There’s a burst of Portuguese behind my left shoulder. I turn with a regretful smile ready on my face and shake my head, shrugging an apology for my lack of understanding. The old man behind me grins, crinkling his weathered face. He’s dapper and smiley and hellbent on having a chat. “Do you speak French?” he asks. “We can speak in French?”
I smile back and reply in a broken mix of French and Italian. “Yes, a little. My Italian’s much better, though.”
His face brightens, eyes widening and eyebrows shooting up into his silver hairline. “Perfect! Un po’ d’Italiano, un peu de Francais, maybe some English,” – he pulls a face – “but I don’t like to speak English. Never have I studied it.” He grins and gives me a conspiratorial wink: “Better Francais o Italiano, no?”
His enthusiasm is infectious. So what if we don’t speak the same base language – we’ll get by in the four that we know between us, and Latin will sort the rest. Ah, Latin. Never did I realise how useful you’d be when you were killing me at school nearly 30 years ago.
We stand at the top of a set of steps leading to the port wine cellars in Vila Nova de Gaia, looking across the River Douro at the city of Porto, and talk. When one or other doesn’t understand a word we switch to another language. There’s barely a sentence goes by in which there’s only one language used, but we both relearn and relish the fact that so long as you want to communicate, it’s possible.
“Adios – arrivederci – au revoir – goodbye!” The old man wrinkles his eyes and shakes my hand. “Are you going to the river? Go down these steps – here, see – and then around the corner – et voilà! You’re there!” I wave him goodbye and hop down the steps in search of the next adventure.
Porto is a lovely city. I don’t know what I’d expected, but I’ve found myself constantly surprised. Hills and narrow winding streets lead down to the river – always to the river. It’s Porto’s lifeblood. The port wine for which Porto is famous used to be transported downriver from the vineyards in the upper reaches of the Douro valley to the cellars in Gaia via rabelo boats to be aged and then exported. The boats now transport tourists, rather than wine, but they’re still doing their part for Porto’s economy.
On a sunny day like today children wriggle in the current on the Porto side of the river along with the catfish that nibble on the algae that grows at the bottom of the high stone quay walls. The kids – rather than the fish – strip down to their underwear and run down the cobbled jetty at Rua Cais Ribiera, pulling themselves out into the water with the help of a rope that attaches a dredging crane to the quay. The current has a strong pull towards the centre of the river, and their arms work overtime, tiny muscles bulging as they edge along the rope, legs trailing behind like flotsam.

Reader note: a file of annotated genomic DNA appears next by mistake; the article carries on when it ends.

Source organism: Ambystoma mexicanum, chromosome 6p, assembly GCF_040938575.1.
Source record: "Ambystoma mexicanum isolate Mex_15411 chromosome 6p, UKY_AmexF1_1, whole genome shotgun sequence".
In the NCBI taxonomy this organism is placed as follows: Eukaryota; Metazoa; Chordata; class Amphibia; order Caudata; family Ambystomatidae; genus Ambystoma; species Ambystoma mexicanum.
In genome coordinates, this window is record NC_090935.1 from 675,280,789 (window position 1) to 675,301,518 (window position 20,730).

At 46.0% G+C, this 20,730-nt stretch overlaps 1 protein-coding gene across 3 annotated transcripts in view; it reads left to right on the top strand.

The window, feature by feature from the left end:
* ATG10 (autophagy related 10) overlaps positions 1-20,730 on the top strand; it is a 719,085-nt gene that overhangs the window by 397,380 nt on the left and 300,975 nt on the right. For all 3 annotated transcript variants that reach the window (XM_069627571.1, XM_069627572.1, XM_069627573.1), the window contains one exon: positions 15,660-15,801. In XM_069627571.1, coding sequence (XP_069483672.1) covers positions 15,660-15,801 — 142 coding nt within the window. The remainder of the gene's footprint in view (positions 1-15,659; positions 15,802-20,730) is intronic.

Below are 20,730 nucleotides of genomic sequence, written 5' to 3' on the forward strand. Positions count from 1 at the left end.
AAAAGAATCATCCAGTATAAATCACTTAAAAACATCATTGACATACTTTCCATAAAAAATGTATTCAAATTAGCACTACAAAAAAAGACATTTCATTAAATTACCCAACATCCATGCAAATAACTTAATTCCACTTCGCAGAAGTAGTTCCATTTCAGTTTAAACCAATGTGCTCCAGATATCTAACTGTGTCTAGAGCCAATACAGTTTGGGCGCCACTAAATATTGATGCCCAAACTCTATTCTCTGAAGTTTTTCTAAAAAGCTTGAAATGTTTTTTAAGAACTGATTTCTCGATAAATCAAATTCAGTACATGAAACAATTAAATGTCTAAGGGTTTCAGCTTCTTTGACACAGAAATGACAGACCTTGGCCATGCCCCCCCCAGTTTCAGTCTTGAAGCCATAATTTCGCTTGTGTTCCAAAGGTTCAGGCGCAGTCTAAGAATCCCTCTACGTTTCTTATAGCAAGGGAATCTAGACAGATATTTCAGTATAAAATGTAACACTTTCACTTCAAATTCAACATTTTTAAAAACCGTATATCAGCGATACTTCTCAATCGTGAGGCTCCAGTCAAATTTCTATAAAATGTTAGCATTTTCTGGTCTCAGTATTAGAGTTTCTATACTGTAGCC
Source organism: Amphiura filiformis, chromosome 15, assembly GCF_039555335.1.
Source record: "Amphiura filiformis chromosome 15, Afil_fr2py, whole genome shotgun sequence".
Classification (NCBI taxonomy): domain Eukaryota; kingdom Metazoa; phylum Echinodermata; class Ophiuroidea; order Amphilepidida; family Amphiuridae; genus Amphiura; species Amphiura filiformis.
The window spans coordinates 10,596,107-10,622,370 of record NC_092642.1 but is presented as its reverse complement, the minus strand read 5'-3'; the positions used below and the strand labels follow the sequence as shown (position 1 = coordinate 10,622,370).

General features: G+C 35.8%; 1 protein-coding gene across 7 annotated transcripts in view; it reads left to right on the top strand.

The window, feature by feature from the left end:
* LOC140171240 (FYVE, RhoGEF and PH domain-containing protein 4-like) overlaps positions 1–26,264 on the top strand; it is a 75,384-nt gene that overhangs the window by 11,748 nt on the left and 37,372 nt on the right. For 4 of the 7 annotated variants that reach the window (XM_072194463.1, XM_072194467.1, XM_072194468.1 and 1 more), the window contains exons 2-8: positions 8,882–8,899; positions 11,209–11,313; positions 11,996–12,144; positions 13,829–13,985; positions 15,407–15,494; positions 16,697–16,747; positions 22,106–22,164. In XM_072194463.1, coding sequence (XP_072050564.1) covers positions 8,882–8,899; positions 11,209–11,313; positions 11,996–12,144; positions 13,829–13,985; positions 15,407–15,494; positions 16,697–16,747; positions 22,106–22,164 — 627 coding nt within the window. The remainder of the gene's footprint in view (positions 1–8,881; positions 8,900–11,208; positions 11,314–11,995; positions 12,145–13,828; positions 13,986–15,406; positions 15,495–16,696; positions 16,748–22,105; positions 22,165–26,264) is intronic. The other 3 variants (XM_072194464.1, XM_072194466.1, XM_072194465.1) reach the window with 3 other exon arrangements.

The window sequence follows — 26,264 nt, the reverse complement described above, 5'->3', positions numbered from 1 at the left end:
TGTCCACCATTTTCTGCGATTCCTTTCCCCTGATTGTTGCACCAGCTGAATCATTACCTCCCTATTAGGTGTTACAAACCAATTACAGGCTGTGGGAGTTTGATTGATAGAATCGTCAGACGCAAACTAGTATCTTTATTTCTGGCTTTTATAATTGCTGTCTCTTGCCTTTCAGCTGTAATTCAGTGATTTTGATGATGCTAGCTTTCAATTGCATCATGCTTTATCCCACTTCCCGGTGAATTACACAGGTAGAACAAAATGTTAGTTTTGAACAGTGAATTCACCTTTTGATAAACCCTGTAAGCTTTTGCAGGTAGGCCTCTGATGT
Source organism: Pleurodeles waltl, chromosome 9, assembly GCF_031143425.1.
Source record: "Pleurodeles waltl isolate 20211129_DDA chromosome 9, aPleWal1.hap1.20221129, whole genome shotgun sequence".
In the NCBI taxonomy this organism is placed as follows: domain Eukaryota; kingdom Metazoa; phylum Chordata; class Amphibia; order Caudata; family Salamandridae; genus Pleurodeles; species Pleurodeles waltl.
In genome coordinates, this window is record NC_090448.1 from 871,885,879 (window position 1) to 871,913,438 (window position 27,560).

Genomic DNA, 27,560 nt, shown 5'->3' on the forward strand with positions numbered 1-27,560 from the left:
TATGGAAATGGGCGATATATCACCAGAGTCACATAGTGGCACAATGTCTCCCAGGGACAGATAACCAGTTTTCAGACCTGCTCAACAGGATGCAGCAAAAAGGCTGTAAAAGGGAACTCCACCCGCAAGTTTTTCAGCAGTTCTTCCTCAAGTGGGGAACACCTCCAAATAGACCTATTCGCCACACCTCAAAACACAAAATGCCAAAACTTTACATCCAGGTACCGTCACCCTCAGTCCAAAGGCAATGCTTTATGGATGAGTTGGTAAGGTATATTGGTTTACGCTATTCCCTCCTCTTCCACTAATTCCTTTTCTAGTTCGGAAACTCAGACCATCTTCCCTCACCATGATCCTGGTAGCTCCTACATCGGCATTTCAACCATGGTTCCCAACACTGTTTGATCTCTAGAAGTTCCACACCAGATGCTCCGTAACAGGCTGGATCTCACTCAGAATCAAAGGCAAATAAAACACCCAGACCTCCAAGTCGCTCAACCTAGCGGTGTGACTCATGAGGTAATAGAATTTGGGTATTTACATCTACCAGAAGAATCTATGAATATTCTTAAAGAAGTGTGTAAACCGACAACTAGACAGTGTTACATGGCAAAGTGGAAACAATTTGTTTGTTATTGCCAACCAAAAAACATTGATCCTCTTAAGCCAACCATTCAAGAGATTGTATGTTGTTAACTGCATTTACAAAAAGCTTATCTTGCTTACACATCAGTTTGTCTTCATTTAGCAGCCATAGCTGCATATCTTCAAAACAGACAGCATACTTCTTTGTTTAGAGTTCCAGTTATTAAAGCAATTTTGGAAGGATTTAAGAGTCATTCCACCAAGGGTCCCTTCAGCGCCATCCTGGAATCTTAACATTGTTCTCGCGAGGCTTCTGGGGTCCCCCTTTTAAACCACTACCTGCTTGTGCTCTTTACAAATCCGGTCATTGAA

At first there are only four or five young children – the oldest maybe eight years old – but then the word gets out. More and more join the mix, and now older teenagers are appearing as well. With them comes noise and laughter and jostling. Who’s going to be braver than the rest and risk the leap from the top of the quay, 15 foot above the level of the water? A couple of thick-set, older boys swagger to the edge and look down, but retreat, laughing. At the moment it’s a game. Nobody’s really going to do it.
There’s an excited babble of noise a little further up the quay. The younger children are huddling together, shouting and laughing. The older boys eye them up and down. You can see bravado in their eyes, covering up a sliver of doubt. Are they about to lose face to a load of kids?
The noise from the little kids’ huddle increases. They buzz with excitement, winding someone in the middle of the group up. When the buzz reaches fever-pitch and becomes a roar, she bursts out of the group like a cork from a bottle. She’s no more than 12, with long, skinny legs and no shape to her. Were it not for the long hair and stripy teeshirt knotted just under where her breasts should be, you wouldn’t know if she were male or female. Her wet hair slaps against her back as she races across the quay and launches herself into midair, chest pushing forward like a long-jumper and arms and legs windmilling as she flies clear of the stone wall.
There’s a moment of silence as everyone on the quay holds their breath.
A tourist sitting at a cafè table claps her hands to her mouth, eyes wide with horror, and half-starts to her feet.
We hear a splash from below as the girl hits the water, followed by a triumphant yell as she resurfaces. The tourist slumps with relief and the tension is broken.
The little kids jeer at the older ones, goading them to action. Now they have to jump, or lose face. With resignation in their eyes, they back away from the edge of the quay, preparing for their run-up. First one, then the other makes their running jump into the water. They have none of the grace or fiery determination of the first girl. Where she glid through the air in slow motion, they drop like stones, their weight and age working against them. It’s not important, though. There are no marks for style here. All that counts is bravery, and they’ve proved their worth. They live to dive another day.